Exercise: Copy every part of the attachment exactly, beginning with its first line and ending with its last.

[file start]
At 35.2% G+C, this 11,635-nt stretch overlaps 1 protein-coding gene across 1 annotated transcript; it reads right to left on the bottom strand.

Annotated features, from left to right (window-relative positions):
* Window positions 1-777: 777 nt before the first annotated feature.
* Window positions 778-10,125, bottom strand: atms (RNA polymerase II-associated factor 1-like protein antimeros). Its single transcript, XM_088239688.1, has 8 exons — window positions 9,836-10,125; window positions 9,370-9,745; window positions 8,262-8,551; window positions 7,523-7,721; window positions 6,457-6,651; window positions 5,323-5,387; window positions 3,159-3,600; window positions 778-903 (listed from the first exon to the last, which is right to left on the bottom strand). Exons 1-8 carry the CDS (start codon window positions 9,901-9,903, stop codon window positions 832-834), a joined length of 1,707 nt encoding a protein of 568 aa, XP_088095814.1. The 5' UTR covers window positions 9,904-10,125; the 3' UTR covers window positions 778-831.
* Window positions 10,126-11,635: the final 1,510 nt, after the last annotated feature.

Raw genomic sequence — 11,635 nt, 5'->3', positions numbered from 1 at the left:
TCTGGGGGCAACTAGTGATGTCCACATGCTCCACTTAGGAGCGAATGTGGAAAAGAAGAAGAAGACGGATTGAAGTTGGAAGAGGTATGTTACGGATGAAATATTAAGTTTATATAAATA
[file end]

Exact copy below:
At 35.2% G+C, this 11,635-nt stretch overlaps 1 protein-coding gene across 1 annotated transcript; it reads right to left on the bottom strand.

Annotated features, from left to right (window-relative positions):
* Window positions 1-777: 777 nt before the first annotated feature.
* Window positions 778-10,125, bottom strand: atms (RNA polymerase II-associated factor 1-like protein antimeros). Its single transcript, XM_088239688.1, has 8 exons — window positions 9,836-10,125; window positions 9,370-9,745; window positions 8,262-8,551; window positions 7,523-7,721; window positions 6,457-6,651; window positions 5,323-5,387; window positions 3,159-3,600; window positions 778-903 (listed from the first exon to the last, which is right to left on the bottom strand). Exons 1-8 carry the CDS (start codon window positions 9,901-9,903, stop codon window positions 832-834), a joined length of 1,707 nt encoding a protein of 568 aa, XP_088095814.1. The 5' UTR covers window positions 9,904-10,125; the 3' UTR covers window positions 778-831.
* Window positions 10,126-11,635: the final 1,510 nt, after the last annotated feature.

Raw genomic sequence — 11,635 nt, 5'->3', positions numbered from 1 at the left:
TCTGGGGGCAACTAGTGATGTCCACATGCTCCACTTAGGAGCGAATGTGGAAAAGAAGAAGAAGACGGATTGAAGTTGGAAGAGGTATGTTACGGATGAAATATTAAGTTTATATAAATA